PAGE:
Winter brings record activation numbers for warming centers

After a long, cold winter protecting the unsheltered in Eugene and Springfield, the operations of Egan Warming Centers have concluded. It was a record-setting season.

Between November and March, Egan shelter sites opened for 31 nights—the most in the program’s 14-year history. A network of 760 trained volunteers worked nearly 20,000 combined hours to operate seven different warming sites on nights when temperatures dropped below 30 degrees. That mark eclipsed the previous single-season record of 25 activations for the program, which formed in early 2009 after the Dec. 16, 2008 freezing death of a homeless man, Major Thomas Egan, in Eugene.

This winter didn’t bring enduring deep freezes like the one in which Maj. Egan succumbed from hypothermia, nor the harsh ice storms that have gripped Eugene-Springfield several other times in the past decade. Yet, a greater than usual number of sub-freezing nights this winter met the threshold for Egan activation. 

“Thirty-one nights is a new record, and a new challenge for us, but we shouldn’t forget that it was most challenging for the people we serve,” says Tim Black, SVdP’s winter strategies and emergency response coordinator. 

Black said he is constantly amazed at what Egan volunteers accomplish. Without them, there would be no warming centers, he said. 

The 2022-23 winter season was particularly trying coming out of the COVID pandemic. Many volunteers are elderly and still didn’t feel safe coming out. But hundreds did.

“We just don’t have enough volunteers or sites,” he said. “But I continue to feel thankful that we’re in a community that cares, and where many organizations work closely with St. Vincent de Paul and Egan. There’s a lack of resources, but no lack of compassion or effort. We also have some great new volunteers who stepped up into leadership positions; they’re organized, professional and upbeat, and their commitment and support are really inspirational.”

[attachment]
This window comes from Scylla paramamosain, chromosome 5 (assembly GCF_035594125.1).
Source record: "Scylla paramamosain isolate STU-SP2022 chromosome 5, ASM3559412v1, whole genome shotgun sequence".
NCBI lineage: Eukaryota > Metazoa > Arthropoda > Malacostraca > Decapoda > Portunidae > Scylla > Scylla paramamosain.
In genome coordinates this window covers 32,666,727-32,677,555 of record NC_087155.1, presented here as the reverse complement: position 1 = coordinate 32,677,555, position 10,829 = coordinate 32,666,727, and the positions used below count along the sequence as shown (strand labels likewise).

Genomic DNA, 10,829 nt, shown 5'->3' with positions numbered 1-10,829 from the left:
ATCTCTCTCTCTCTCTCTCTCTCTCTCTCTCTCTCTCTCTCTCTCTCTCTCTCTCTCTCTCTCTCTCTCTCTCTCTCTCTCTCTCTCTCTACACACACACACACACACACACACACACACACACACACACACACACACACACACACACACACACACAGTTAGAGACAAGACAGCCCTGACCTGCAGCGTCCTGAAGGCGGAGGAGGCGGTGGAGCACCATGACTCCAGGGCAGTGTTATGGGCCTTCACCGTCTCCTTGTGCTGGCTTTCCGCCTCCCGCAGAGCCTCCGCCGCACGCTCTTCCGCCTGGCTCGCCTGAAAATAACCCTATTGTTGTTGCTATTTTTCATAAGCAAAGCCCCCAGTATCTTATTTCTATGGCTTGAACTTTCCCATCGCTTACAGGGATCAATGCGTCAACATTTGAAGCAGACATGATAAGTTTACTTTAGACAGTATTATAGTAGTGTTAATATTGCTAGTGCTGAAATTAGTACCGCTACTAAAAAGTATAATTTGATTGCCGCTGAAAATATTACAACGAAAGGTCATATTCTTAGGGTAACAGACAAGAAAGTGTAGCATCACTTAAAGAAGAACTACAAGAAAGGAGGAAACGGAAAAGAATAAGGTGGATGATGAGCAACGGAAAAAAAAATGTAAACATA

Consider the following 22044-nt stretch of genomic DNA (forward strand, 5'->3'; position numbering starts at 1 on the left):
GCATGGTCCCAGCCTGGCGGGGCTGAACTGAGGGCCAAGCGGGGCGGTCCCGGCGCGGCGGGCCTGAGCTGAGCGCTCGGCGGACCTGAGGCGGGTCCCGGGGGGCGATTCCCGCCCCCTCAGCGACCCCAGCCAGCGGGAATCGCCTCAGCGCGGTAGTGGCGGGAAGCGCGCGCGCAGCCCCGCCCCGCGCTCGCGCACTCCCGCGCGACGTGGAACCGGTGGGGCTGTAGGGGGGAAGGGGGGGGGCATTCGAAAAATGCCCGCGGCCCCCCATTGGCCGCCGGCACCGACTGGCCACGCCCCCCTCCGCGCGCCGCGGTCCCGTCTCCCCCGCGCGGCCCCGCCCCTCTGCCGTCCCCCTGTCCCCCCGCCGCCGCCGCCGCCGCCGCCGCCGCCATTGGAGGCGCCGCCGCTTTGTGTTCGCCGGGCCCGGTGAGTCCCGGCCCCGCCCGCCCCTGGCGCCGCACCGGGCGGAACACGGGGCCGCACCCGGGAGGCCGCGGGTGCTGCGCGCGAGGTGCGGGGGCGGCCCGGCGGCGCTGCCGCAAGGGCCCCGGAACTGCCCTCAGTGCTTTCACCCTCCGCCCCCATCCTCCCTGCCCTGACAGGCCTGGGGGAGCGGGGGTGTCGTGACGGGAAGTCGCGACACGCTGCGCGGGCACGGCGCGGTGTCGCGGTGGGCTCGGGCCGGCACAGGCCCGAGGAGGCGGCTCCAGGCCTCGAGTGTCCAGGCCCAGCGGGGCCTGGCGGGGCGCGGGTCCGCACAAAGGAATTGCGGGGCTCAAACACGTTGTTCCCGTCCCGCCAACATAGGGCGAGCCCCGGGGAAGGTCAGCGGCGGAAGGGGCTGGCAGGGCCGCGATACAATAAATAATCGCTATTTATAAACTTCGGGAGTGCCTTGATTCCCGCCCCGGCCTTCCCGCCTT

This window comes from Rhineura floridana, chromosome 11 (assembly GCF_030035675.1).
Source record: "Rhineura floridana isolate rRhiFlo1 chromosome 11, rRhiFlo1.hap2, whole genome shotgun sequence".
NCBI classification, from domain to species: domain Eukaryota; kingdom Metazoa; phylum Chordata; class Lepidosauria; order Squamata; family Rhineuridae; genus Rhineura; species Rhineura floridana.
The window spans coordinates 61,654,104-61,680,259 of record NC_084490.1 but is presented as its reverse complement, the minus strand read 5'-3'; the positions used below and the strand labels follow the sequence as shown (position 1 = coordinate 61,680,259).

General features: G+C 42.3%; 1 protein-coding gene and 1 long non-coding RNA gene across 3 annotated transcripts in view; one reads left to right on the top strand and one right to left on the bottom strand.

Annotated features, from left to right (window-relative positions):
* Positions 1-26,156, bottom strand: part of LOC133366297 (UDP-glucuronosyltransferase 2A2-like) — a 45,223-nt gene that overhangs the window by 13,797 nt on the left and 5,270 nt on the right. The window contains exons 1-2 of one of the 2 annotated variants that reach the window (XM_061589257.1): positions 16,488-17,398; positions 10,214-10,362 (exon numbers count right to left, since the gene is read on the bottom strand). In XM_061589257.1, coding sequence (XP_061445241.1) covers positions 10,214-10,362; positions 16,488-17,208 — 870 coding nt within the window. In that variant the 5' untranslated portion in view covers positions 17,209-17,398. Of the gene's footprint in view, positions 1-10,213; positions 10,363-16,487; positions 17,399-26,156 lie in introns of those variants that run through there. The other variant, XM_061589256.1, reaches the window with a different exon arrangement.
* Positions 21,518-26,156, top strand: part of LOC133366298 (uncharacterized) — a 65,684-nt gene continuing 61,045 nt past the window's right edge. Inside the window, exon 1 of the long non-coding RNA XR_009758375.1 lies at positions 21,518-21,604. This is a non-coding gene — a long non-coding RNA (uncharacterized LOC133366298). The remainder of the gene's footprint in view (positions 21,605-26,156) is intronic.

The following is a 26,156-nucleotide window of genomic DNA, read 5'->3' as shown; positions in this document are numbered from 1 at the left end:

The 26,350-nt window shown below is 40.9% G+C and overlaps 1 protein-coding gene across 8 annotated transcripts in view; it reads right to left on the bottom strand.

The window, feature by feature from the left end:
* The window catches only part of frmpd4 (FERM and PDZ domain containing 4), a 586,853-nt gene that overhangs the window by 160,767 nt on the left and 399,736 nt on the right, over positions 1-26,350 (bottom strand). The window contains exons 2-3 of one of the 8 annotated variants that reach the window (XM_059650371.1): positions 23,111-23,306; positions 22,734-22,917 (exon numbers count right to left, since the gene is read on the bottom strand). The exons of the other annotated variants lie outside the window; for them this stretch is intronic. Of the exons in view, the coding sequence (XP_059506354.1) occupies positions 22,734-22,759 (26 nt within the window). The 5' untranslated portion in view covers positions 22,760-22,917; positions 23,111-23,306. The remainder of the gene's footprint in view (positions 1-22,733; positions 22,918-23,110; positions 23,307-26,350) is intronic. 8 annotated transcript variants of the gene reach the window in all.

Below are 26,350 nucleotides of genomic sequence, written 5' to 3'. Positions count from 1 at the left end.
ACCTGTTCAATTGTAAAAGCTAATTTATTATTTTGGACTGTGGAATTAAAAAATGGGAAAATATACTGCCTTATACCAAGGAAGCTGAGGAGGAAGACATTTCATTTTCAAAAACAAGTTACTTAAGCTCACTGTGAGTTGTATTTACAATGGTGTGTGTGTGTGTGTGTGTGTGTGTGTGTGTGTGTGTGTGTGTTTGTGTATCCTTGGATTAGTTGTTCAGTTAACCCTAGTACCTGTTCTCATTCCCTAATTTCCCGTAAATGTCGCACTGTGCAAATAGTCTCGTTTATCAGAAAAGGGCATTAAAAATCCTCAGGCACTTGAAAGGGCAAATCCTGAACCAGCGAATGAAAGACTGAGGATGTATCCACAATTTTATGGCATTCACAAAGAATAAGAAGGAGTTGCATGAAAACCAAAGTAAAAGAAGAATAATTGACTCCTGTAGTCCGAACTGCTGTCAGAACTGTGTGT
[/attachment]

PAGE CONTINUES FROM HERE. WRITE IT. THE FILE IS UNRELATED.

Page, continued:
During an activation, volunteers open each warming center in the evening and operate it through the morning. They provide guests with sleeping pads and blankets, warm drinks and meals, heartwarming hospitality, basic first aid, and donations of gloves, socks and other winter gear needed to survive on the streets in winter.

Going forward, Black expects continuing challenges for Egan Warming Centers to secure and train enough volunteers so the program can be prepared for increasingly unpredictable cold seasons — and to identify additional new facilities for ongoing warming-site use.

The opioid addiction crisis affecting so many in the homeless population, worsened by the growing threat of dangerous fentanyl mixed with a variety of illicit drugs, also creates new complications for the Egan program and its volunteers. 

“It’s getting harder because we’re seeing increased drug abuse, increased trauma and increased numbers of people. And fentanyl is so prevalent; we had to administer Narcan on a number of occasions at our sites this season,” Black said, referring to the medication that can rapidly reverse an opioid overdose. “Thank goodness we have it and it works.”

Now, while he’s thankful for the opportunity to breathe a bit easier at the end of an exhausting cold season, Black hopes the community doesn’t forget the need to prepare for winter even through the blessedly warmer days of spring and summer.

“We can’t just sit around and wait until it’s cold again,” he says. “If anyone wants to find out more about volunteering, we’re happy to talk to people throughout the year, and will also accept donations of gloves and winter clothes all year. Because it will be cold again before we know it.”

Black said they’ve begun clearing out the warming sites in preparation for next winter. Volunteer recruitment will start in the fall.



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